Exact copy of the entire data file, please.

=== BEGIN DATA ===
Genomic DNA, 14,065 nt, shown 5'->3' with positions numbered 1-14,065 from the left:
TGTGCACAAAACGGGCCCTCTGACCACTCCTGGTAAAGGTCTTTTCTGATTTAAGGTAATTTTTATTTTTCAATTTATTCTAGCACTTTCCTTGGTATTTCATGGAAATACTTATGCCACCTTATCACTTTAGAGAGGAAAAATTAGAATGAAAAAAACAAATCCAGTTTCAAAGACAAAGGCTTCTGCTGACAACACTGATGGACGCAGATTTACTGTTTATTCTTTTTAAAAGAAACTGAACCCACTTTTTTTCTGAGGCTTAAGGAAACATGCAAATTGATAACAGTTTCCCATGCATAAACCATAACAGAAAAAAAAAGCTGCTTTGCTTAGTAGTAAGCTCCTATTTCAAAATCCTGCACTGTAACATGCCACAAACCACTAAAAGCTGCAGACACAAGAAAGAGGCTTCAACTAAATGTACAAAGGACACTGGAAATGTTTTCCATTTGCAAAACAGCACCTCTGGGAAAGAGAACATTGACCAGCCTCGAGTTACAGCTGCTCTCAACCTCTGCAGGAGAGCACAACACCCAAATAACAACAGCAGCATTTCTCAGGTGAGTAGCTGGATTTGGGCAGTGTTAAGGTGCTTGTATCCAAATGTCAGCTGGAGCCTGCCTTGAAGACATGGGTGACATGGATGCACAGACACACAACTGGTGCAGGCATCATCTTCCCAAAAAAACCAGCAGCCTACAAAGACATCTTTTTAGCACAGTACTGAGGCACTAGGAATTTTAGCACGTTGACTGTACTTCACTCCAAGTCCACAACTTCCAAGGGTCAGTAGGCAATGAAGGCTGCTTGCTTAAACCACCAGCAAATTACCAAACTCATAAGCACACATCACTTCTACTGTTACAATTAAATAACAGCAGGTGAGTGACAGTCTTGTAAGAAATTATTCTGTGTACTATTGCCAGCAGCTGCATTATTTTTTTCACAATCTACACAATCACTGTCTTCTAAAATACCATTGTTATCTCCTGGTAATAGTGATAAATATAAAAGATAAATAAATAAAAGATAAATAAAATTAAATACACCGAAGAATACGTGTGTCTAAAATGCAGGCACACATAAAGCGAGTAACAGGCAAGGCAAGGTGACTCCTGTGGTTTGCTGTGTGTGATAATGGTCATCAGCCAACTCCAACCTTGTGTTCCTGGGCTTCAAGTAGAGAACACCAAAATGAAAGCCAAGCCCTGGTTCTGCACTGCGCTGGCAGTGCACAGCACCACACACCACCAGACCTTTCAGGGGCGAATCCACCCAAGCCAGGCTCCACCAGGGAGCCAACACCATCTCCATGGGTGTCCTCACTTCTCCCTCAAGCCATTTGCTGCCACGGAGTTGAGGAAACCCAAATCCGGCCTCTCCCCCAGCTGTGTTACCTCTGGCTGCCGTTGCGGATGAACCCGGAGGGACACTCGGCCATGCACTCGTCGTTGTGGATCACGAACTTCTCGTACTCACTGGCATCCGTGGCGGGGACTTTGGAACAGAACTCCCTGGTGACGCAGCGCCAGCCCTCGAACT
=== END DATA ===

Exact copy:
Genomic DNA, 14,065 nt, shown 5'->3' with positions numbered 1-14,065 from the left:
TGTGCACAAAACGGGCCCTCTGACCACTCCTGGTAAAGGTCTTTTCTGATTTAAGGTAATTTTTATTTTTCAATTTATTCTAGCACTTTCCTTGGTATTTCATGGAAATACTTATGCCACCTTATCACTTTAGAGAGGAAAAATTAGAATGAAAAAAACAAATCCAGTTTCAAAGACAAAGGCTTCTGCTGACAACACTGATGGACGCAGATTTACTGTTTATTCTTTTTAAAAGAAACTGAACCCACTTTTTTTCTGAGGCTTAAGGAAACATGCAAATTGATAACAGTTTCCCATGCATAAACCATAACAGAAAAAAAAAGCTGCTTTGCTTAGTAGTAAGCTCCTATTTCAAAATCCTGCACTGTAACATGCCACAAACCACTAAAAGCTGCAGACACAAGAAAGAGGCTTCAACTAAATGTACAAAGGACACTGGAAATGTTTTCCATTTGCAAAACAGCACCTCTGGGAAAGAGAACATTGACCAGCCTCGAGTTACAGCTGCTCTCAACCTCTGCAGGAGAGCACAACACCCAAATAACAACAGCAGCATTTCTCAGGTGAGTAGCTGGATTTGGGCAGTGTTAAGGTGCTTGTATCCAAATGTCAGCTGGAGCCTGCCTTGAAGACATGGGTGACATGGATGCACAGACACACAACTGGTGCAGGCATCATCTTCCCAAAAAAACCAGCAGCCTACAAAGACATCTTTTTAGCACAGTACTGAGGCACTAGGAATTTTAGCACGTTGACTGTACTTCACTCCAAGTCCACAACTTCCAAGGGTCAGTAGGCAATGAAGGCTGCTTGCTTAAACCACCAGCAAATTACCAAACTCATAAGCACACATCACTTCTACTGTTACAATTAAATAACAGCAGGTGAGTGACAGTCTTGTAAGAAATTATTCTGTGTACTATTGCCAGCAGCTGCATTATTTTTTTCACAATCTACACAATCACTGTCTTCTAAAATACCATTGTTATCTCCTGGTAATAGTGATAAATATAAAAGATAAATAAATAAAAGATAAATAAAATTAAATACACCGAAGAATACGTGTGTCTAAAATGCAGGCACACATAAAGCGAGTAACAGGCAAGGCAAGGTGACTCCTGTGGTTTGCTGTGTGTGATAATGGTCATCAGCCAACTCCAACCTTGTGTTCCTGGGCTTCAAGTAGAGAACACCAAAATGAAAGCCAAGCCCTGGTTCTGCACTGCGCTGGCAGTGCACAGCACCACACACCACCAGACCTTTCAGGGGCGAATCCACCCAAGCCAGGCTCCACCAGGGAGCCAACACCATCTCCATGGGTGTCCTCACTTCTCCCTCAAGCCATTTGCTGCCACGGAGTTGAGGAAACCCAAATCCGGCCTCTCCCCCAGCTGTGTTACCTCTGGCTGCCGTTGCGGATGAACCCGGAGGGACACTCGGCCATGCACTCGTCGTTGTGGATCACGAACTTCTCGTACTCACTGGCATCCGTGGCGGGGACTTTGGAACAGAACTCCCTGGTGACGCAGCGCCAGCCCTCGAACT